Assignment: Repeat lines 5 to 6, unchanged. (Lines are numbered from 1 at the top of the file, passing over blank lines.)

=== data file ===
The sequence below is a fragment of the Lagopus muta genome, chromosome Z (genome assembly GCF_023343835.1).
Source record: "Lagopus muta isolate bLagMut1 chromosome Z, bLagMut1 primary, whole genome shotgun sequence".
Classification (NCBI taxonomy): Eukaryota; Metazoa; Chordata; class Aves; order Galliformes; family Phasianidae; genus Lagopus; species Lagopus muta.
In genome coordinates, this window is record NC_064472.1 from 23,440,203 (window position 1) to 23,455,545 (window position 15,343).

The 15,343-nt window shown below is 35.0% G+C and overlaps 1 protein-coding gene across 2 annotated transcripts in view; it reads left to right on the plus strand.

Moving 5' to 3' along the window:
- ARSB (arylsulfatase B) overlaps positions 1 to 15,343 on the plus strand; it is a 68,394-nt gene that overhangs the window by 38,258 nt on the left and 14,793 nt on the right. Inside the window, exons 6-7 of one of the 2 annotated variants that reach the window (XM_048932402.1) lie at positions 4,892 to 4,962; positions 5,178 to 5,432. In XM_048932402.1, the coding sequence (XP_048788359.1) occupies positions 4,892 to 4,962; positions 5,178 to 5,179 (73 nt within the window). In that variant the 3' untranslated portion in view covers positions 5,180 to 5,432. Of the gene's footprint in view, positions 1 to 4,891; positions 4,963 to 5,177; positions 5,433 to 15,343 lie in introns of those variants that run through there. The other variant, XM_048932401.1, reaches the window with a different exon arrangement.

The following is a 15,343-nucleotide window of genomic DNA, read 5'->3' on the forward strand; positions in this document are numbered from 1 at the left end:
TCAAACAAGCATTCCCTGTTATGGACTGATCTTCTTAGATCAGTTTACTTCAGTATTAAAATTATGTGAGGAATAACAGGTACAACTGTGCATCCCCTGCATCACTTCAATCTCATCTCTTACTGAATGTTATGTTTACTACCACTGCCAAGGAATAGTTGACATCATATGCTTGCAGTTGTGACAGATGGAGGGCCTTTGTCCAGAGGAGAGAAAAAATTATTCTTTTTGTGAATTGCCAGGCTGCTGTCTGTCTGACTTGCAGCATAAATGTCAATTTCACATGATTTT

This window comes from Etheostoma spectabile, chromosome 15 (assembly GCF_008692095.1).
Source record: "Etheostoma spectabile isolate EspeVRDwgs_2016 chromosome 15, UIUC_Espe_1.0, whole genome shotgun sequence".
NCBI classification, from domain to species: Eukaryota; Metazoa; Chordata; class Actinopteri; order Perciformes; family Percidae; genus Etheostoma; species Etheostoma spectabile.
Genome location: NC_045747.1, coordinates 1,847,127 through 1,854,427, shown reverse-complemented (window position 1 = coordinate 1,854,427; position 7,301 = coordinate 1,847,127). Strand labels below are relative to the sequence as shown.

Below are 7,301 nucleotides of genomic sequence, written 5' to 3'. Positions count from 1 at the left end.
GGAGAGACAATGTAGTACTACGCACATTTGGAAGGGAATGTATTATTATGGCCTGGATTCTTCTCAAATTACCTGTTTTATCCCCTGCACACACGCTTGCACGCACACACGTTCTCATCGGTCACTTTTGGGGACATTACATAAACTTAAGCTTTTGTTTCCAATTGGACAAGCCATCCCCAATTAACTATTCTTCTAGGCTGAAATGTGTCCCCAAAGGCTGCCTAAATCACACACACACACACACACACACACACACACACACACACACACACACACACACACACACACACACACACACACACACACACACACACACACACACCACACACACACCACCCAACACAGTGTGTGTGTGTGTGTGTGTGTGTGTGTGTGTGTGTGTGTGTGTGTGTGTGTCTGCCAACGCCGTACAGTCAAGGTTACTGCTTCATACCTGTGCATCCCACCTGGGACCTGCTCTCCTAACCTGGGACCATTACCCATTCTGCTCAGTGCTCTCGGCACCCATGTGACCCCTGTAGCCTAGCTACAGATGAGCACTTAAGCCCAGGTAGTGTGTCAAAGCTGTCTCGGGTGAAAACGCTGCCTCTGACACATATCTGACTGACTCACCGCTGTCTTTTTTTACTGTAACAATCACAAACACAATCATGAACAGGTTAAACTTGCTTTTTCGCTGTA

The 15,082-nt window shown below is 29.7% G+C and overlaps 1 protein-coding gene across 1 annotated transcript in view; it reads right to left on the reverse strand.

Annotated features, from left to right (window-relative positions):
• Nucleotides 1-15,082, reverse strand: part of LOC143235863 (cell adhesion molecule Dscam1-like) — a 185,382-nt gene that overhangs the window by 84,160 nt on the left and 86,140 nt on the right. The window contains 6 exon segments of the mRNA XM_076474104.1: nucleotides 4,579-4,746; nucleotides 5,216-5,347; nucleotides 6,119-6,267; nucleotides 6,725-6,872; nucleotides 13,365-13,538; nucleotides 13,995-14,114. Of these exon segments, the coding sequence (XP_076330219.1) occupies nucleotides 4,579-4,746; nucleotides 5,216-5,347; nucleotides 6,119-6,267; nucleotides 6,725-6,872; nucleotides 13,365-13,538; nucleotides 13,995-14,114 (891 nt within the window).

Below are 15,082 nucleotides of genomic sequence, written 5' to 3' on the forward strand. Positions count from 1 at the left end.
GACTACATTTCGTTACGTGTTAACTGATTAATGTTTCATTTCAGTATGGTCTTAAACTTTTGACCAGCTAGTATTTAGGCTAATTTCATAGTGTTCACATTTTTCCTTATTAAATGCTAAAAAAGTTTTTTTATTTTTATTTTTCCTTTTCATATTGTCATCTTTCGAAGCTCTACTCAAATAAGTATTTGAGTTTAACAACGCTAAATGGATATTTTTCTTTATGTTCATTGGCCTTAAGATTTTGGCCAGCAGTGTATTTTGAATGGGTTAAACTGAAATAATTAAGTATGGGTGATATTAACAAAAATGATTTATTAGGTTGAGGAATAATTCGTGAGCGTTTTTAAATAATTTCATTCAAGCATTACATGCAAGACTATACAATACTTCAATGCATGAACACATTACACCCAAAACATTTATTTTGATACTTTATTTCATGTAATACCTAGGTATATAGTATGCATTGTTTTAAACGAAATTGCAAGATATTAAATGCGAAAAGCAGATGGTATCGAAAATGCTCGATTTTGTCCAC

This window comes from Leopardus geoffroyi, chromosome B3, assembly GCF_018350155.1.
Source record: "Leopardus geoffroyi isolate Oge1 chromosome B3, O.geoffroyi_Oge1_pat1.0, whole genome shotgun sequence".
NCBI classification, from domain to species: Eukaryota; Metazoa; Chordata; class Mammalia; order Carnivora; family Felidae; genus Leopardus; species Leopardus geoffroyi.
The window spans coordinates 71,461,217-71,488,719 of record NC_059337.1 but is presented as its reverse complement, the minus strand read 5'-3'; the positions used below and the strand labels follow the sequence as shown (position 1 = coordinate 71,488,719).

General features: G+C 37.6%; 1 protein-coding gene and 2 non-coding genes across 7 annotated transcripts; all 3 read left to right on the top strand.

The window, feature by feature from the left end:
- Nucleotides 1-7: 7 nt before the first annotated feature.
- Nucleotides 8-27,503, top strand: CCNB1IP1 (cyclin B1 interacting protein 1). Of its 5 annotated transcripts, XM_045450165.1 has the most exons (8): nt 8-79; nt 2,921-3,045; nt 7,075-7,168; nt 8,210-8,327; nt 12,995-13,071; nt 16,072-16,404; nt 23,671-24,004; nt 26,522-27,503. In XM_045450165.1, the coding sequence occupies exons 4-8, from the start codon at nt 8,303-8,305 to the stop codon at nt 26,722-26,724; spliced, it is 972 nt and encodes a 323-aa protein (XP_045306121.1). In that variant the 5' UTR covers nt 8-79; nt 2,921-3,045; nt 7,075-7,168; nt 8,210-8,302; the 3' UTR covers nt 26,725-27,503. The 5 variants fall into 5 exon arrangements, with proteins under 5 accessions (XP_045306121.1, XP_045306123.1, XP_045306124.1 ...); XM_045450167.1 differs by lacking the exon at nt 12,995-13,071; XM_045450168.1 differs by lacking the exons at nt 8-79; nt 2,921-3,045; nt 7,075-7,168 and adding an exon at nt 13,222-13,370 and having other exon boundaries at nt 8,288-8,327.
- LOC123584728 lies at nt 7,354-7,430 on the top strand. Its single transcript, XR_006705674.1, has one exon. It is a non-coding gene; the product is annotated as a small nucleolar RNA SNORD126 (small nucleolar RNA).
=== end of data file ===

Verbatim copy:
The 15,343-nt window shown below is 35.0% G+C and overlaps 1 protein-coding gene across 2 annotated transcripts in view; it reads left to right on the plus strand.

Moving 5' to 3' along the window: